Sunday, February 10, 2013

Conquering the Narcissist

photo by Gabe Walker

by Michelle Simonsen

You know there is a problem. It’s not you. But you’ve been told it’s you. Just smile and nod your head. ‘Thank you.’ ‘You are totally right.’ ‘I don’t know what I would do without you.’ Blah, blah, blah.

The narcissist. We’ve seen them in the public eye. Donald Trump. Bernie Madoff. Lance Armstrong. Charlie Sheen. Guess what? Most narcissists are not on television. They walk among us. They are your husbands, your bosses, clergy, and even your children. They can easily ruin lives. They wreak havoc in the boardroom, the courtroom, and the family room.

Don’t fool yourself. A well-developed narcissist cannot be cured. Narcissists are resistant to change, making it almost impossible for them to recognize their own behaviors in order to save their relationships or careers. If you insist on having a relationship with a narcissist despite the bleak prognosis you’ve been given, you’ll need to arm yourself for psychological warfare. Learn to conquer the narcissist--before they conquer you.

When dealing with a narcissist, ignorance is not bliss, and knowledge is power. Educate yourself. You must be able to recognize a narcissist before you can correctly handle them and the situation. Caution: Handle with care!


Narcissism is an excessive fixation on oneself. The personality disorder was named after a mythological Greek youth named Narcissus who became obsessed after falling in love with his own reflection in a lake.

The Diagnostic and Statistical Manual of Mental Disorders defines narcissistic personality disorder as:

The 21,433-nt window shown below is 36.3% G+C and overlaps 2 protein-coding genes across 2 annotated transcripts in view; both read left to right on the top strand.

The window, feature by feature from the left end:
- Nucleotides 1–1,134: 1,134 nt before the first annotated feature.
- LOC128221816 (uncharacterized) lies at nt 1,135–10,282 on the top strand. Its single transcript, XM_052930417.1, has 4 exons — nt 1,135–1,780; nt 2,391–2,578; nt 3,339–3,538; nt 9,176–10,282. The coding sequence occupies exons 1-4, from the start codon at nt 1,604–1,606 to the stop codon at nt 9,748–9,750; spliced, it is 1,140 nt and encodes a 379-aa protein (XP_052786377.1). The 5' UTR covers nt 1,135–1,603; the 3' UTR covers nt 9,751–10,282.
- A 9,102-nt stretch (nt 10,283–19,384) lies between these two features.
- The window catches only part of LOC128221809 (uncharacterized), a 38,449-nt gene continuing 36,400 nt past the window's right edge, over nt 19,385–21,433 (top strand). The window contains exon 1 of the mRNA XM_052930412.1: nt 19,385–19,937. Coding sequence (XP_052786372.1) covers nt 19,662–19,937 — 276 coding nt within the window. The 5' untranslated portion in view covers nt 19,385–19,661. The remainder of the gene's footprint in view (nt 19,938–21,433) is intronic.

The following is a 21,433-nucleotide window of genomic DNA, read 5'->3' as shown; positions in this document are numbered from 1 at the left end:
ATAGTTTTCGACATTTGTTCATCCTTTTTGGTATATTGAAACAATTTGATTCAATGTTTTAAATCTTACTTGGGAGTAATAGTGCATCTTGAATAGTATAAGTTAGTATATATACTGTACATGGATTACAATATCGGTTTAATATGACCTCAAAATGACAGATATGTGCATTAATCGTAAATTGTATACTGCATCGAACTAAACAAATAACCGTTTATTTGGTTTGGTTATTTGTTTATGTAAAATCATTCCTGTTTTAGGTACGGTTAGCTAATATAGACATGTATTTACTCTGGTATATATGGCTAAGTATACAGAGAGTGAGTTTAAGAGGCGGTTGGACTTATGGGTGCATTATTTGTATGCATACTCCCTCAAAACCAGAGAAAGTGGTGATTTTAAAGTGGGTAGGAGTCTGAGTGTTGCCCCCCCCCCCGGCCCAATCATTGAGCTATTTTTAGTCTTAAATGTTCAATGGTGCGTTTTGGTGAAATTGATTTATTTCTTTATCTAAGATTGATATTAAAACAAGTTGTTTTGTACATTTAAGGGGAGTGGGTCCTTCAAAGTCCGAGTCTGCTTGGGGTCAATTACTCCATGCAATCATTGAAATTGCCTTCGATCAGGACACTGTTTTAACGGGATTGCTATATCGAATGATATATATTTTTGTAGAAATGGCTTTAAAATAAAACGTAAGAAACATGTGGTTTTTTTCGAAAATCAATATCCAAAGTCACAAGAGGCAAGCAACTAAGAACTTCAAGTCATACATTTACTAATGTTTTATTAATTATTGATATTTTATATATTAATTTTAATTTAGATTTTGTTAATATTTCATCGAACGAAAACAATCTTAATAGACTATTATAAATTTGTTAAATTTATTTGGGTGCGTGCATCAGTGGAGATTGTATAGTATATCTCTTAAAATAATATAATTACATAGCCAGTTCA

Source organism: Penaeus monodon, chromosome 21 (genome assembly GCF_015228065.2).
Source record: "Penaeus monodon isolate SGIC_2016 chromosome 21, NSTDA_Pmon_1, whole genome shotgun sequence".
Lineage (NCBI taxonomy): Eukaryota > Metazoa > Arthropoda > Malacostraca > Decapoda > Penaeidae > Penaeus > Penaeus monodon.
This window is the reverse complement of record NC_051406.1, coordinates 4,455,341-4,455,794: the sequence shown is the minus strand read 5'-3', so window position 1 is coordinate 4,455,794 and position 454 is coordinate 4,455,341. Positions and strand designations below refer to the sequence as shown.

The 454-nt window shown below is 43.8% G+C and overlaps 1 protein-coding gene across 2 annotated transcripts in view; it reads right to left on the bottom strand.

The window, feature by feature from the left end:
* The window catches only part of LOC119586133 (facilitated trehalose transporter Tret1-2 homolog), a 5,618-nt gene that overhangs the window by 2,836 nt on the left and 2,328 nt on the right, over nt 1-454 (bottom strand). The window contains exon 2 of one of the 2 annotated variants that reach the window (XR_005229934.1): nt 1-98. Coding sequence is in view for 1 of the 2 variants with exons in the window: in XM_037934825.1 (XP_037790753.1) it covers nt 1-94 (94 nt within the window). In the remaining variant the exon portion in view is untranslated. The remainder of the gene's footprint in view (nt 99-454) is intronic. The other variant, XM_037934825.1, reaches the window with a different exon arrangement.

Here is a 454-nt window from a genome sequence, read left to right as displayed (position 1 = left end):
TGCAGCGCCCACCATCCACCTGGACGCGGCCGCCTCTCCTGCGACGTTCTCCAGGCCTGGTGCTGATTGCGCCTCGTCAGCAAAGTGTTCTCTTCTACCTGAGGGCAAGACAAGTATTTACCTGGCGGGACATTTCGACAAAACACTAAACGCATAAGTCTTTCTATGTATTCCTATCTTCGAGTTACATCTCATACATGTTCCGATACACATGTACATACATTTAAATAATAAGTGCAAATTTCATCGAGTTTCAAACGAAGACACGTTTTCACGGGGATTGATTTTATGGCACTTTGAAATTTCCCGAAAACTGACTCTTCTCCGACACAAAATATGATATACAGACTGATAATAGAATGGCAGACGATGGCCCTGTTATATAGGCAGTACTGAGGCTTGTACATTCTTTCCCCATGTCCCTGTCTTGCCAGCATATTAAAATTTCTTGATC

A pervasive pattern of grandiosity (in fantasy or behavior), need for admiration, and lack of empathy, beginning by early adulthood and present in a variety of contexts, as indicated by five (or more) of the following:

1. Has a grandiose sense of self-importance. He or she will exaggerate achievements and talents and expects to be recognized as superior.

2. Preoccupied with fantasies of unlimited success, power, brilliance, beauty, or ideal love.

3. Believes that he or she is "special" and unique and can only be understood by, or should associate with, other special or high-status people.

4. Requires excessive admiration.

5. Has a sense of entitlement and unreasonable expectations of others.

6. Is exploitative. He or she will take advantage of others to achieve their own ends.

7. Lacks empathy. Narcissists are unwilling to recognize or identify with the feelings and needs of others.

8. Is often envious of others or believes others are envious of him or her.

9. Shows arrogant, haughty behavior or attitudes. 1

Other pervasive traits include constant interruption and domination of conversations, whether it be one-on-one, or in a group. A narcissist believes that if you are not special and superior like them, you are worthless. They will criticize not only you, but also everyone around them that doesn’t agree with them. Beware: If the narcissist is criticized or “attacked”, they will react with anger and inner humiliation. This will trigger rifts, arguments, and ultimately, alienation of friends, colleagues or family. A narcissist is incapable of successful long term, healthy relationships.


The etiology of narcissism is unknown, but researchers and experts believe that several factors occurring in early childhood may lead to narcissistic behavior. Some of these circumstances include excessive praise and admiration of a child by a parent that is never balanced with realistic feedback. Overindulgence by parents, family, and friends is also thought to be linked with narcissism. On the other hand, narcissistic personality disorder can also originate from severe emotional abuse or trauma during early childhood, including unpredictable or unreliable caregiving from parents. 2